Corona Open Mexico, finals day analysis, “Deeply ironic winner Jack Robinson rejected Surfing Australia system; vindication for daddy Trevor who kept his boy away from the middle men!”

Bureaucracy does not produce champions. Money does not fix the problem. Money is the problem.

Two thousand and six seems a long time ago now, Kelly Slater being the only “surviving” link to that bygone era, but I remember it like yesterday.

Somewhere in Mexico, the first time I really connected with a pro surfing webcast. Maybe there were bits and pieces before that but Mexico was when I really tuned in.

Full-rez webcasts couldn’t have been going for much longer than that could they? Maybe three years tops, apart from Pipe.

The overwhelming impression after digesting pro surfing already “pre-chewed” by surf journalists, whatever tidbits were served up by mainstream media was “Wow, this is so different when you see it with your own eyes”.

I wonder how much of the history of this sport would have to be rewritten if the eyes of the world were on it, instead of handful of vested interests with the good of their clients the primary objective?

Imagine the paucity of your understanding of pro surfing if all you had was Turpel’s take on it. I don’t mean to be cruel, but as Chris Cote so eloquently explained, they are working for a client, and their interests are prime.

A subject for another day.

To Finals Day.

To be honest, I’ve never been less interested in the results of a Finals Day. Better surf was ahead in the waiting period, so that carrot was gone. There was zero consequence left in the outcomes. Top five decided. Jack already requalified, as had Silva. Leo was a solid mid-ranger, a genuine CT surfer with a win or two ahead of him, but no Title run. And Herdy had shown his credentials: easily a CT standard surfer, next cab off the rank from Brazil.

Why are we still here? Had no obvious answer.

The biggest takeaway is Jack Robbo prevented a clean sweep of this year’s tour by Brazil*. In lully dreamboat point surf he sat behind the rock in both semi and final, threading tubes and launching airs on the opening section.

Herdy had the nicest moment in their semi. An air reverse and with the front foot still locked forwards a neat and nifty tube-ride. It was as if the nineties and the seventies had been thrown into a blender. Jack’s much loftier alley oop was the determining factor in that heat.

The final could have gone either way. Silva rode three almost identical waves for a brace of high sixes and mid sevens Either of the sevens could have been juiced by a half point. Perhaps judges, like me, found Silva’s slightly wooden-legged stance a little unappetising served up three times in a row.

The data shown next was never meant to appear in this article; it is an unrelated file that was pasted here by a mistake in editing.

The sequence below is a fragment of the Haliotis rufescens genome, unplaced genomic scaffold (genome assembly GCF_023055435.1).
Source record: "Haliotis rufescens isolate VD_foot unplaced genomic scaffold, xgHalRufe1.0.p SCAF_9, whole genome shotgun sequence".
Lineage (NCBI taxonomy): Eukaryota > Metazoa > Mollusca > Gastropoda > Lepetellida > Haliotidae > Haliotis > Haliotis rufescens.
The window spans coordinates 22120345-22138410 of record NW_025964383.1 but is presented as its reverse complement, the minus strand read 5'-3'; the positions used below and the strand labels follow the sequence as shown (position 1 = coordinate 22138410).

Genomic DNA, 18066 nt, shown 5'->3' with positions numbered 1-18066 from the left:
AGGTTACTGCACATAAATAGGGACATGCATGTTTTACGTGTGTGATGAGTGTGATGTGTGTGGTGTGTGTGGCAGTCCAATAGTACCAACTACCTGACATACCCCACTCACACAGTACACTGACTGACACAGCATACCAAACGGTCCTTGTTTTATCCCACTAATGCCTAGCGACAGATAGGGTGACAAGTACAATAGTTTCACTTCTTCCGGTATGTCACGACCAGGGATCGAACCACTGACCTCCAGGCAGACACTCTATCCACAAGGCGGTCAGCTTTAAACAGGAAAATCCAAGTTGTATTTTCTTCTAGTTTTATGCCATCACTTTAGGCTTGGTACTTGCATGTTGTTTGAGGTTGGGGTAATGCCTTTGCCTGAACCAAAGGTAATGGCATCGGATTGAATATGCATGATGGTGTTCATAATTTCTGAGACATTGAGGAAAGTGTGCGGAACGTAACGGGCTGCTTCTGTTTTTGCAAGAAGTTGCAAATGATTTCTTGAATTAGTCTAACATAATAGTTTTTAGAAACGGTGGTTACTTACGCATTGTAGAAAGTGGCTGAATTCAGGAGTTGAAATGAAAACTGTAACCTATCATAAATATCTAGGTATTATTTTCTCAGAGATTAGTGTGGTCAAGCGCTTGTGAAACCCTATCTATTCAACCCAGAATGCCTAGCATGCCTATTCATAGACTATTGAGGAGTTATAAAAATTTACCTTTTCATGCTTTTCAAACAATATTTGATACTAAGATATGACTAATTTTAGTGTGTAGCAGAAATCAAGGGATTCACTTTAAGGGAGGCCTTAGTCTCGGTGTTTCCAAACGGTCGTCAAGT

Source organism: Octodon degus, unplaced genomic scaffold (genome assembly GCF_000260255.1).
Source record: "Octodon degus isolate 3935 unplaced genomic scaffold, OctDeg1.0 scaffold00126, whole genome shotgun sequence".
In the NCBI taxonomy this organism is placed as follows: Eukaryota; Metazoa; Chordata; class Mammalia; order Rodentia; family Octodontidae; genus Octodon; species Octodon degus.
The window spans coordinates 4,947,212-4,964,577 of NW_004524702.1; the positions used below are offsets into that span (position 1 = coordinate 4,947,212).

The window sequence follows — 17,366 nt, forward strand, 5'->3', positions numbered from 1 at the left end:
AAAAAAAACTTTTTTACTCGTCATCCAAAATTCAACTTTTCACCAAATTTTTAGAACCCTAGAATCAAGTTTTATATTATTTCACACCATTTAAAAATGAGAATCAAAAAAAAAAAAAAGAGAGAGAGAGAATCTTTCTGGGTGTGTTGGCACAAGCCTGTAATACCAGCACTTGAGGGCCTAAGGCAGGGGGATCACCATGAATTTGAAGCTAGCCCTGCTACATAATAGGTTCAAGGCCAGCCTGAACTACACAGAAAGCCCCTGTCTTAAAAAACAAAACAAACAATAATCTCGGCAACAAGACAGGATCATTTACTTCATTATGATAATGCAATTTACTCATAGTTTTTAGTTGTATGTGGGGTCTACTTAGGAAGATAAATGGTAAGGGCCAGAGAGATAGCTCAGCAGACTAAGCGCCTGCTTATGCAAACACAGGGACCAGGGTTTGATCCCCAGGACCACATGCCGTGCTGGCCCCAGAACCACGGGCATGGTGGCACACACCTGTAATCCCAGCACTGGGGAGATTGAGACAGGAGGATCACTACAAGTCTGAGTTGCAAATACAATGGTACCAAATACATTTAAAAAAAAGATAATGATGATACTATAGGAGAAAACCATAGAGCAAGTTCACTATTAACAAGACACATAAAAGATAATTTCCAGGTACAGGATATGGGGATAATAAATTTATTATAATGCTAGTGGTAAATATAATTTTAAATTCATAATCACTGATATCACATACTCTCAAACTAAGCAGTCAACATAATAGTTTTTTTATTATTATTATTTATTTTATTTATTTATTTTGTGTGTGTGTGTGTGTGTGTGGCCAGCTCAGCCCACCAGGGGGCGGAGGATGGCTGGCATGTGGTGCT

Or maybe they didn’t get the memo that Slater had identified Silva’s backhand as the best on tour. It did suit the tight transitions on the outside and shorebreak.

The crucial wave in the final was ridden with nine minutes to go. Silva ahead by a clear two-point spread. Jack speared a frothy, raggedy outside section and launched an equally scrappy air reverse. The ride lacked the power and flow of Silva but judges paid the repertoire, which had the full diversity quotient.

Lesson to upcoming Aussie pros: bring a full skillset or GTFO.

It seems deeply ironic to me that in this desperate state of Australian pro surfing where money is being pumped in via Surfing Australia and the HPC, our sole winner has rejected that system and chosen to run with Coach Leandro Dora.

A vindication likewise for Jack’s old man Trev who kept his boy away from the middle men.

Bureaucracy does not produce champions.

Money does not fix the problem. Money is the problem.

An Australian example.

Remember when Bondi was Scum Valley and had a huge pool of what my old boss Lester Brien, banged up in a Royal Commission into drugs for refusing to grass up clients, used to call “surf peasants”. Bondi produced an insane number of champion surfers out of that pool.

Could you imagine a pro surfer coming out of Bondi, now?

Not everyone shares this view but gentrification destroyed Sydney as a producer of surfing talent and it’s now working it’s way across the rest of the country. The single greatest factor in previous Aussie pro surfing dominance was what Camus termed a “sumptuous poverty”. Working class kids near the beach with fuck-all to do except surf and all the time in the world to do it.

That’s all gone.

As quaint as the Monterey Bay described by Steinbeck in Cannery Row. Which means Australia is now like California. A handful of pros will come via a dynastic process. Surf parents carefully grooming kids from a young age, or even in the womb, as in the case of Kanoa Igarashi. Spontaneous surf talent that can germinate out of nowhere like mushrooms in a cow paddock is over.

Breaking that line, the greatest advantage of Teahupoo’s cancellation accrues to women’s winner Stephanie Gilmore. The Queen of Australian Surfing is not of a temperament or skill set to huck South Pacific ledges at this stage of her career.

Head-high Mexico to Trestles is the perfect runway for her to stop a rampaging Carissa Moore, who suddenly and amazingly, looks beatable. Pro surfing is a very peculiar game and the League may rue the day they put the integrity of the World Champ in jeopardy by increasing the luck factor in a quixotic attempt to harvest American attention.

*Yeah I know JJF won Pipe. Last year.

Breaking: Australia’s Jack Robinson, Stephanie Gilmore, win the Corona Open Mexico presented by Quiksilver at Barra de la Cruz!


Western Australia’s Jack Robinson saved his season, moments ago, by defeating Deivid Silva in the final of the Corona Open Mexico presented by Quiksilver at Barra de la Cruz.

Robinson’s highest score, a barrel to air combination, was enough to undo Silva who went up and down up and down up and down on his backhand.

The judges, according to Joe Turpel, were split on which wave was better. Barrel + air or up + down + up + down + up + down repeat.

The tour rookie likely saved his next year as the win will allow him to compete on the Championship Tour Delta Variant.

On the women’s side, Steph Gilmore inspired with beautiful surfing, taking down Malia Manuel in the final. She ignored her ego, sat with priority and allowed pretty waves to slide underneath.

Dropping golden anchor.